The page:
... hesitating outside the door for sheer delight, had to be coaxed in with the tea-things. On the heels of the tea-things came the Dominie, another dear old friend of six weeks' standing; and while the doctor sang 'Jock o' Hazeldean' with such irresistible charm that we all longed to elope with somebody on the instant, Salemina dispensed buttered toast, marmalade sandwiches, and the fragrant cup. By this time we were thoroughly cosy, and Mr. Macdonald ...
— Penelope's Experiences in Scotland • Kate Douglas Wiggin

... started from Ballytrain at the usual hour, with only two inside passengers—to wit, our friend the stranger and a wealthy stock-farmer from the same parish. He was a large, big-boned, good-humored fellow, dressed in a strong frieze outside coat or jock, buckskin breeches, top-boots, and a heavy loaded whip, his inseparable ...
— The Black Baronet; or, The Chronicles Of Ballytrain - The Works of William Carleton, Volume One • William Carleton

... appear to be irritable. Miss Jessie could not play cards: but she talked to the sitters-out, who, before her coming, had been rather inclined to be cross. She sang, too, to an old cracked piano, which I think had been a spinet in its youth. Miss Jessie sang, "Jock of Hazeldean" a little out of tune; but we were none of us musical, though Miss Jenkyns beat time, out of time, by way of appearing to ...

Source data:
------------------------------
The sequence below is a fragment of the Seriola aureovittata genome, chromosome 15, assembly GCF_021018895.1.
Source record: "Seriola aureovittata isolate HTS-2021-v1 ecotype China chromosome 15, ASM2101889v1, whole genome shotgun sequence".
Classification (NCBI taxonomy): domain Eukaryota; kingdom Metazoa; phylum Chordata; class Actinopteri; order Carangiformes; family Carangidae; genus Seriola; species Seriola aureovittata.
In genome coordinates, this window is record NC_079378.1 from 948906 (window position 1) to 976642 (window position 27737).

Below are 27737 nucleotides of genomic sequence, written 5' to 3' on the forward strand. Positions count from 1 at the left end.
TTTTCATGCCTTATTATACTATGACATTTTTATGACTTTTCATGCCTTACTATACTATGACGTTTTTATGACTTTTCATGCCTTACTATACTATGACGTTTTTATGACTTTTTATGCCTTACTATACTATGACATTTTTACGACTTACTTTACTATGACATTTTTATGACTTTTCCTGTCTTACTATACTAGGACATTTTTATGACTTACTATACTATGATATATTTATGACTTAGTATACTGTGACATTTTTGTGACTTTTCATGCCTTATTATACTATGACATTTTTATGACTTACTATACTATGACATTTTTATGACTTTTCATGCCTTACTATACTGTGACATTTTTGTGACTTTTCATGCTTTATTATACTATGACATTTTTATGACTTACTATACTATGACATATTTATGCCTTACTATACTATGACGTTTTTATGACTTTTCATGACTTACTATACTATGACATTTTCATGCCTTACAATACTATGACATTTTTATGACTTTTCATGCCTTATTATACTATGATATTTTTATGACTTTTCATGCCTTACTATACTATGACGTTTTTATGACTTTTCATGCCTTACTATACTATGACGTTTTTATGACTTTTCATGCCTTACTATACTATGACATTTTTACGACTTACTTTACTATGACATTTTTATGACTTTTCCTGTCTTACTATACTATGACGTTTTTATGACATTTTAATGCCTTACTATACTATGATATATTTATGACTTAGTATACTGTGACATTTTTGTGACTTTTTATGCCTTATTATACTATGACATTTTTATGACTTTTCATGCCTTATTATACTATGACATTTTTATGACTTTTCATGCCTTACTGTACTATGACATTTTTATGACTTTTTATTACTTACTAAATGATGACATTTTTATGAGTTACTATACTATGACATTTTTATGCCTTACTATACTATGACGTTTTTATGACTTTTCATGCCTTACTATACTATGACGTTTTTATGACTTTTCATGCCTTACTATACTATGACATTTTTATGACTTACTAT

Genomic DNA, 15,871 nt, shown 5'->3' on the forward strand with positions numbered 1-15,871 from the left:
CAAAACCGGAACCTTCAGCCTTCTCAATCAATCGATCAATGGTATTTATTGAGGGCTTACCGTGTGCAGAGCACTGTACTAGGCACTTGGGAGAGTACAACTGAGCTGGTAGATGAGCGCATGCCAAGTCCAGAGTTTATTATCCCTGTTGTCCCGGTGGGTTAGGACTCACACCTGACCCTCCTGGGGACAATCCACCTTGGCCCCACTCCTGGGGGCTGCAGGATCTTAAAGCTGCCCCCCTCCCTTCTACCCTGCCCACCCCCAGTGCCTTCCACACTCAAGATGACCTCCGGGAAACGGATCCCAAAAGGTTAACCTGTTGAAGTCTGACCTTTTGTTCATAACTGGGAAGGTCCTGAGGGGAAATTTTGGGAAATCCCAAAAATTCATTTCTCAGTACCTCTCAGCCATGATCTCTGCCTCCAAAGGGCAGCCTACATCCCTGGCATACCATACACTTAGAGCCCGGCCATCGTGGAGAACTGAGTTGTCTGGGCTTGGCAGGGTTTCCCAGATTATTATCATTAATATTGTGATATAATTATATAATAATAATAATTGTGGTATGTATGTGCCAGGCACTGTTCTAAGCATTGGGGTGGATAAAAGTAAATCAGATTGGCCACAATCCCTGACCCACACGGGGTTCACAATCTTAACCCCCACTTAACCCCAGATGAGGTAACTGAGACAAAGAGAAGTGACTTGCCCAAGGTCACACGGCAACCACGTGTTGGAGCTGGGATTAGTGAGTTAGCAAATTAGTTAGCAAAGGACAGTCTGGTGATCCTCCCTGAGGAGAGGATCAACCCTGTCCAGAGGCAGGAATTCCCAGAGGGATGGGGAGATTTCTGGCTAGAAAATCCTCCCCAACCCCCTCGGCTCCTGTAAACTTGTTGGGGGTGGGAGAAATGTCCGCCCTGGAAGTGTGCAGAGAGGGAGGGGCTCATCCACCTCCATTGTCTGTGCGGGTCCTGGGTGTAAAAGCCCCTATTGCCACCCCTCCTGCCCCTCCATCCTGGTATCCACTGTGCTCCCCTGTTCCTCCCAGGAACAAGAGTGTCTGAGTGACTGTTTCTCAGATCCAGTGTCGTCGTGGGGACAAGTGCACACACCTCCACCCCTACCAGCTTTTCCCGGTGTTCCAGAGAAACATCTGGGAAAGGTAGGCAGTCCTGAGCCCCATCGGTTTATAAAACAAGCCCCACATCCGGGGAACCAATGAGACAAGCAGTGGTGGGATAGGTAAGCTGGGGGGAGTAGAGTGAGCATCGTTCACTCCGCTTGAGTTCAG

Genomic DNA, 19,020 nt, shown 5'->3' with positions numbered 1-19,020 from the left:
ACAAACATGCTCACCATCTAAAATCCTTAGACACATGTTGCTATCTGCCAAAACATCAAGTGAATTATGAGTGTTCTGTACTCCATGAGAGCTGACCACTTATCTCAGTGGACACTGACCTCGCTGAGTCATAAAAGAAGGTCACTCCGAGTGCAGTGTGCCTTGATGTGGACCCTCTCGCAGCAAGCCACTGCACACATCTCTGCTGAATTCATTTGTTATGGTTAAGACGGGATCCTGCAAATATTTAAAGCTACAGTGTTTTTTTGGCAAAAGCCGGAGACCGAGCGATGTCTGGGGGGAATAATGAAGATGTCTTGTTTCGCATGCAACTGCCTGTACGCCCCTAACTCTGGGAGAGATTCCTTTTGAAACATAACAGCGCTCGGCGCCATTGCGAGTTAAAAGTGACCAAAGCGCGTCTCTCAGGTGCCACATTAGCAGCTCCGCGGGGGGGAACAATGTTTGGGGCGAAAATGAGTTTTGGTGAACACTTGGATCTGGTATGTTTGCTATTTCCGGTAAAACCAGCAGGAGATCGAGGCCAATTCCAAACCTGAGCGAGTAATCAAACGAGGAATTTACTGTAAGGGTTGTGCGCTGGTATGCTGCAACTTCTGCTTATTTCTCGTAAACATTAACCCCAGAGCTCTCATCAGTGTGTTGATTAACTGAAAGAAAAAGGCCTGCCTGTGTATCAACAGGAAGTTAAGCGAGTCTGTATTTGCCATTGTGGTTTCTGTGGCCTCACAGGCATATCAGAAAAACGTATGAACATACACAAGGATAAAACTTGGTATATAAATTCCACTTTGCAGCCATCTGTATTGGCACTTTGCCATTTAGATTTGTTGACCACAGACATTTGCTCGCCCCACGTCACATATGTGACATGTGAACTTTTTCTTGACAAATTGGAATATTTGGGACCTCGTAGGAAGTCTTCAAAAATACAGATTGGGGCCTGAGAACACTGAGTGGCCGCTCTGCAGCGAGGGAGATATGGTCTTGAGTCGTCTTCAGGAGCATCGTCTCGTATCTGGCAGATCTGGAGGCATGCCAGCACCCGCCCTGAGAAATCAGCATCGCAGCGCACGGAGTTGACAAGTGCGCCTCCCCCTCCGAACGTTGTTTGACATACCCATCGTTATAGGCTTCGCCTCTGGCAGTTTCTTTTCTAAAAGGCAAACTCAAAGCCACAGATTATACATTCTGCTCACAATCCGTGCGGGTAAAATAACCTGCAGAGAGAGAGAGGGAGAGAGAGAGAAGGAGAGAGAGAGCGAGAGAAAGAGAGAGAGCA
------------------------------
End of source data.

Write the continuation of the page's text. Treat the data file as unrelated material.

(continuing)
— Cranford • Elizabeth Cleghorn Gaskell

... answered another cannily, "Jock here has the right of it. I wouldna swear tae the pawky carl, but I'd ken the een o' him full weel. An I had a peep in his een, sir. I'm thinkin' I'd ken their de'il's look. ...
— Nuala O'Malley • H. Bedford-Jones

... tongue i' yer head, for a' ye're sae bonny?" continued the rather uncomplimentary landlady—"maybe the auld wife i' the corner'll hae mair sense. Hear ye what I said? ye sall hae the twa greys—and Jock Brown to drive them; steady brutes a' the three, an' very ...
— Tales from Blackwood, Volume 7 • Various

... were such things as trenches and shrapnel and snipers, they told me a horrible story of two Camerons who got stuck in the mud and sucked down to their shoulders. They took an hour and a half getting one out, and just as they said to the other, "All right, Jock, we'll have you out in a minute," he threw back his head and laughed, and in doing so got sucked right under, and is there still. They said there was no sort of possibility of getting him out; it was ...
— Diary of a Nursing Sister on the Western Front, 1914-1915 • Anonymous